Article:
The Search for Something More (Part II of II)

Author Paul McCusker

In the late 1980s, many Evangelical Churches engaged in what was then-called the Seeker Movement. Essentially, it was a well-intentioned effort by churches to use a variety of marketing principles and programs to draw people inside. To an extreme, some churches went out of their way to avoid any resemblance to traditional churches at all – abandoning the word “church” in their names, or meeting in functional-looking buildings. Worship services became evangelistic tools, incorporating the latest media trends, music and styles of preaching.

In 1985, I moved from a very traditional Baptist church in Maryland to Southern California. Looking back, I suffered a form of culture shock as I encountered Christians who didn’t believe the same things I believed, nor lived out their faith the way I’d understood Christians ought to. My assumptions about all I had understood as a traditional Baptist were shaken, at first in very superficial ways and then at the deepest levels.

On the surface, I had to adjust to the physical environment for worship, as many churches weren’t like any Baptist Church I’d ever seen. We met in high schools and warehouse-type buildings. There were no Sunday evening services, nor Wednesday prayer meetings. Instead they had multiple Sunday morning services and offered “cell groups”, individual Bible studies that met in homes, during the week. The idea was to create the sense of community that was lost in the huge mega-assemblies.

To further demonstrate my provincial thinking, I was aware that the men dressed as if they were headed straight for the golf-course as soon as the church service ended, as if they’d simply dropped by church on the way. Worse, for me, the women dressed as if they were on their way to the beach. I was bewildered to suffer greater temptations to lust in church than anywhere else. Imagine that. (Well, no, don’t imagine that.)

I didn’t purposefully attend overt Seeker-type churches, but the influence of the Seeker Movement hit most other Evangelical churches. The music was hip, the Pastors wandered the stage like Phil Donohue (look him up, younger readers), the entire service was configured to be relevant in the trendiest ways. It took some getting used to. And I wondered if the whole approach had gone too far.

For example, I vividly recall taking communion in one church, using grape juice and Goldfish Crackers (I think the sermon was about being “fishers of men”). In another church, the “sermon enhancer” was a performance by people dressed as the California Raisins singing “I Heard It Through The Grapevine.”

Yes, I know. Questionable taste is not held exclusively by any one group of Christians. And some could argue that those two experiences were extreme. Unfortunately, they weren’t. The superficiality of the services pushed me to a deeper feeling of alienation. I soon found that the more I tried to engage in church, the less engaged I felt. I had wandered into what was, for me, a spiritual wasteland with churches on every corner positioning themselves like spiritual 7-11s. Disposable, fashionable worship styles left me feeling disenfranchised.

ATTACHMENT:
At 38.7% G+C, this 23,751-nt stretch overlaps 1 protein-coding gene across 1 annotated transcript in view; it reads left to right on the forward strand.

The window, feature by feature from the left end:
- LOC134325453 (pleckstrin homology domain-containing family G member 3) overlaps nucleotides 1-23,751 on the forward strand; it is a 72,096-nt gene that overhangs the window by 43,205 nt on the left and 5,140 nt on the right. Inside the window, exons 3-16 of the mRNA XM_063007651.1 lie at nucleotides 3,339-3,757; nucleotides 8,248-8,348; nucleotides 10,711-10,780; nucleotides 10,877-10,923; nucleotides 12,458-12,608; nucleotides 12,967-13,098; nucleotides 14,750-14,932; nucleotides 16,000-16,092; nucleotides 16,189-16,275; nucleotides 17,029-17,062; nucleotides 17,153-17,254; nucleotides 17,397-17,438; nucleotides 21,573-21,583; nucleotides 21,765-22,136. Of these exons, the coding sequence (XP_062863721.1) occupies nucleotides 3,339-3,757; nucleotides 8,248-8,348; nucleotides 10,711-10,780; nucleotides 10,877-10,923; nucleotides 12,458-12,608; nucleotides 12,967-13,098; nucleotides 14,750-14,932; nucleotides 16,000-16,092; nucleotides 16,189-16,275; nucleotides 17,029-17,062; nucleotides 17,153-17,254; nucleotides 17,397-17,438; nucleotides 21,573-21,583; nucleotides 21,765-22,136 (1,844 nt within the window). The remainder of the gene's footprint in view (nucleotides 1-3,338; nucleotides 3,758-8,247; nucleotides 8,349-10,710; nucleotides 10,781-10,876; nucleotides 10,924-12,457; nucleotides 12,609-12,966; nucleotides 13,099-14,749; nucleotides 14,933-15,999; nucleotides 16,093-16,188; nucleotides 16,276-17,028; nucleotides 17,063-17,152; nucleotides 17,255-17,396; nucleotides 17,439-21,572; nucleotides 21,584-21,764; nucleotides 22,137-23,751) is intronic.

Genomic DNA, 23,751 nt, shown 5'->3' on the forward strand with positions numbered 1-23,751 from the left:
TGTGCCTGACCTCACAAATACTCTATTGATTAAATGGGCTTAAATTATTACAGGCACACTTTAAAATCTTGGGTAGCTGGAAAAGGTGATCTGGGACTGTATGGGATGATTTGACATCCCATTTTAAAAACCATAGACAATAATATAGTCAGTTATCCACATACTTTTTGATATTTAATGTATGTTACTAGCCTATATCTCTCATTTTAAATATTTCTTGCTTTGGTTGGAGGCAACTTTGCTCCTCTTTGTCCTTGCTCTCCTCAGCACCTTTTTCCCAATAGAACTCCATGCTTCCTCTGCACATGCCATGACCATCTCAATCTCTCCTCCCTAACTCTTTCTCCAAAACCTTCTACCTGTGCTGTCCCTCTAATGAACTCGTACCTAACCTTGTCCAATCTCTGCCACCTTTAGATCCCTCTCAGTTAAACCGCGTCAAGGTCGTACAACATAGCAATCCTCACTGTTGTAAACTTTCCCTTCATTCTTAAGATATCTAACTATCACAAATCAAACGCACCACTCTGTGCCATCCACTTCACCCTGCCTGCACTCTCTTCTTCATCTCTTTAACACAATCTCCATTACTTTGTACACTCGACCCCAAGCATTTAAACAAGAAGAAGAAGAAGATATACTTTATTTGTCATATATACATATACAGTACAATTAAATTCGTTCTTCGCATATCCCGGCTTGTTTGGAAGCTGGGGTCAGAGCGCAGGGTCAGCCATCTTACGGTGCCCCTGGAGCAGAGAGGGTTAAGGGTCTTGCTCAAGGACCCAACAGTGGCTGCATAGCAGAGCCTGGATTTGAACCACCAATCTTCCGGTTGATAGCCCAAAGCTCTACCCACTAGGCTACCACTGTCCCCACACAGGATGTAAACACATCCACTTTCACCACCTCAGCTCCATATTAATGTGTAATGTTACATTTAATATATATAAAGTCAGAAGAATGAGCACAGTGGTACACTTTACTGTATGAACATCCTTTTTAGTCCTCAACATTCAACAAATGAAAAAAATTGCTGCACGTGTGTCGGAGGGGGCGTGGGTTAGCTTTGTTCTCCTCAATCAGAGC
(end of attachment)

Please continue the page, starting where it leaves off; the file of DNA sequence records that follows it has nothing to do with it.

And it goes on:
Without being conscious of it, I felt that an encounter with God ought to be timeless, operating beyond Power-Point Praise and Consumer-based Church tactics. I found myself going to church less and living out Sola Scriptura more and more: just me and my Bible.  Who needed church? I was yearning for something, though I didn’t know then what it was.

Though I considered it a wasteland, the time wasn’t wasted. The realization that my Baptist theology wasn’t common to all Christians caused me to think seriously about my theological assumptions. What did it really mean to follow Christ? What governed Christian sensibilities if so many people, earnestly reading their Bibles, could draw such different conclusions about the essentials of the faith? And what did it say to unbelievers when, to lure them in, churches had become all about them, vying for their business like any other entertainment company? If God was trendy and hip today, what would He be tomorrow when He appeared to be wearing spiritual bell-bottoms or a New Wave tie or a Grunge-Rock haircut?  Shouldn’t transcendence win out over trendiness? But what church was willing to risk its audience to that truth? I wondered as I wandered.

One evening my wife and I drove past a Catholic Church and I thought, if that church has been around for a couple of thousand years, maybe there’s something going on in there I should investigate. So we stopped in to look. A church meeting was going on. We saw beautiful statues and an altar and a small group of people playing acoustic guitars and singing songs most Protestant churches had abandoned in the early 1970s. We turned around and walked back out.

It would be more than a decade before I’d engage with the Catholic Church again. But I needed more preparation before that could happen. My time in the wilderness led me to a bridge.


Art: Wasteland Once productive farmland, this land bordering the Cut-off Channel (marked by the line of trees in the far distance) is now annexed to the recycling plant, 2007-10-07; Wikimedia Commons.


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